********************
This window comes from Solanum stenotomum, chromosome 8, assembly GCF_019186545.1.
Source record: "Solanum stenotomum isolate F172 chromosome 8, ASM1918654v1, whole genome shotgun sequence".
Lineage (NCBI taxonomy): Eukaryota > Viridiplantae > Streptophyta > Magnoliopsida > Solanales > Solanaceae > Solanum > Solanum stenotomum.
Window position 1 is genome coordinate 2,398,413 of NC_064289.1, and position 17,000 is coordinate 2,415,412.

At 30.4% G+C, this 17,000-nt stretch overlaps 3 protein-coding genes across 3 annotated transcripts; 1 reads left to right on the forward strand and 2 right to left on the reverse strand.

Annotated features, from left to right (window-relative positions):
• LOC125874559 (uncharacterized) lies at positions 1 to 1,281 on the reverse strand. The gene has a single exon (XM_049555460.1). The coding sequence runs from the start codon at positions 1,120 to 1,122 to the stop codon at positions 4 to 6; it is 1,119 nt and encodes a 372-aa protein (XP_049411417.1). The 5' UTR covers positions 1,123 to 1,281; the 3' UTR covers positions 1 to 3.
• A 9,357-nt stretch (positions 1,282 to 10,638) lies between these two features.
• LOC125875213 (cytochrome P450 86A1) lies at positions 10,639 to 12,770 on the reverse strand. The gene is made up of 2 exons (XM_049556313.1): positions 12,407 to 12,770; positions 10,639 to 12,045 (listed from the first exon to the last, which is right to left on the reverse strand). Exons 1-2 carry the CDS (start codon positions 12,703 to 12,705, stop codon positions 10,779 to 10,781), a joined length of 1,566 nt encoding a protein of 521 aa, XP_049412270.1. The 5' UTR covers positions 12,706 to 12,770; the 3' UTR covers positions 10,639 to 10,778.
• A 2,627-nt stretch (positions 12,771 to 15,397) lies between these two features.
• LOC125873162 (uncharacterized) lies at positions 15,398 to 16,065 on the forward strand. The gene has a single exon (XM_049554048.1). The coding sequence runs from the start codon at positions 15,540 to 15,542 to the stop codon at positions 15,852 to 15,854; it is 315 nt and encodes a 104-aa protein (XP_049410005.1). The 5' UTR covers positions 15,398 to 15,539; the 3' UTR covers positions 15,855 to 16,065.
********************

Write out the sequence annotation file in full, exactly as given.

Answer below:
This window comes from Solanum stenotomum, chromosome 8, assembly GCF_019186545.1.
Source record: "Solanum stenotomum isolate F172 chromosome 8, ASM1918654v1, whole genome shotgun sequence".
Lineage (NCBI taxonomy): Eukaryota > Viridiplantae > Streptophyta > Magnoliopsida > Solanales > Solanaceae > Solanum > Solanum stenotomum.
Window position 1 is genome coordinate 2,398,413 of NC_064289.1, and position 17,000 is coordinate 2,415,412.

At 30.4% G+C, this 17,000-nt stretch overlaps 3 protein-coding genes across 3 annotated transcripts; 1 reads left to right on the forward strand and 2 right to left on the reverse strand.

Annotated features, from left to right (window-relative positions):
• LOC125874559 (uncharacterized) lies at positions 1 to 1,281 on the reverse strand. The gene has a single exon (XM_049555460.1). The coding sequence runs from the start codon at positions 1,120 to 1,122 to the stop codon at positions 4 to 6; it is 1,119 nt and encodes a 372-aa protein (XP_049411417.1). The 5' UTR covers positions 1,123 to 1,281; the 3' UTR covers positions 1 to 3.
• A 9,357-nt stretch (positions 1,282 to 10,638) lies between these two features.
• LOC125875213 (cytochrome P450 86A1) lies at positions 10,639 to 12,770 on the reverse strand. The gene is made up of 2 exons (XM_049556313.1): positions 12,407 to 12,770; positions 10,639 to 12,045 (listed from the first exon to the last, which is right to left on the reverse strand). Exons 1-2 carry the CDS (start codon positions 12,703 to 12,705, stop codon positions 10,779 to 10,781), a joined length of 1,566 nt encoding a protein of 521 aa, XP_049412270.1. The 5' UTR covers positions 12,706 to 12,770; the 3' UTR covers positions 10,639 to 10,778.
• A 2,627-nt stretch (positions 12,771 to 15,397) lies between these two features.
• LOC125873162 (uncharacterized) lies at positions 15,398 to 16,065 on the forward strand. The gene has a single exon (XM_049554048.1). The coding sequence runs from the start codon at positions 15,540 to 15,542 to the stop codon at positions 15,852 to 15,854; it is 315 nt and encodes a 104-aa protein (XP_049410005.1). The 5' UTR covers positions 15,398 to 15,539; the 3' UTR covers positions 15,855 to 16,065.